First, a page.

Saturday, October 31, 2020

Suddenly Saturday - What's the Plan?


The weekend arrived last evening on a Zoom call with friends rather than in person due to the coronavirus uptick. The lack of a plan and the ongoing denials of reality by the president continue to affect the very fabric of our lives--and yet few are calling him on it.

I guess it is OK to surrender to the virus. 

I prefer Patton's approach:

“A good plan, violently executed now, is better than a perfect plan next week.”

Problem is, not only is there not a perfect plan next week, the administration has washed their hands of even trying to get a plan together and is telling us to learn to live with it.

Instead of denying the veracity and spread of COVID-19, we need to face it.

Covid-19 Is Worse in the Dakotas Than It Was in the Spring’s Hot Spots - The Wall Street Journal

General George S. Patton
Then a Lt General
To continue with my Patton thoughts as they might apply to the pandemic, I was reminded of this phrase from his memorable series of speeches to the 3rd Army, as recorded on Wikipedia. Here is what he said about the overwhelming odds faced by his troops during World War 2, and with very little reediting they could be applied to the United States today:

Men, all this stuff you hear about America not wanting to fight, wanting to stay out of the war, is a lot of horse dung. Americans love to fight. All real Americans love the sting and clash of battle. When you were kids, you all admired the champion marble shooter, the fastest runner, the big-league ball players and the toughest boxers. Americans love a winner and will not tolerate a loser. Americans play to win all the time. That's why Americans have never lost and will never lose a war. The very thought of losing is hateful to Americans. Battle is the most significant competition in which a man can indulge. It brings out all that is best and it removes all that is base.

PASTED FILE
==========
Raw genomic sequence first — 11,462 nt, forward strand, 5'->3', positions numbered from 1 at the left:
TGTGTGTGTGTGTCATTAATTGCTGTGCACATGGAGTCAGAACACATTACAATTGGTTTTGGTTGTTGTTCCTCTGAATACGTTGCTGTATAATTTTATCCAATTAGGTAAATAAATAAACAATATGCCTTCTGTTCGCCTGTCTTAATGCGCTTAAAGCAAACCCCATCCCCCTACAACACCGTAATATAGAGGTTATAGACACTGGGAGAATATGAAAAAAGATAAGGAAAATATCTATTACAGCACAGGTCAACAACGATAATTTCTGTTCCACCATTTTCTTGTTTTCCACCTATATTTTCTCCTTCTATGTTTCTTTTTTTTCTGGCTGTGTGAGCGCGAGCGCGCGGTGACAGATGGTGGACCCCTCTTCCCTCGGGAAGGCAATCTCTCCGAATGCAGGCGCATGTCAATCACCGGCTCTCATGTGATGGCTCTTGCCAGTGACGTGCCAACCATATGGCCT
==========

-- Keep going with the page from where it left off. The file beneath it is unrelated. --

Please note that in the historical context of when this statement was made, it was a wartime and the fighting troops of the time were men only. 

What is the plan?

Well, first we need a plan and then we need the intestinal fortitude to implement it. Finally, we need to realize that everything is interconnected: fighting the virus is tied to the economy and our standing in the world; but most importantly it is about people and saving lives.

I remember standing in lines for the Swine Flu vaccine! That was the pan back then, but we were in front of the virus.

So what is the plan? 

Defeat the virus to save lives and don't wait for the promise of a vaccine which will take months to distribute. 

-- Bob Doan, Elkridge, MD

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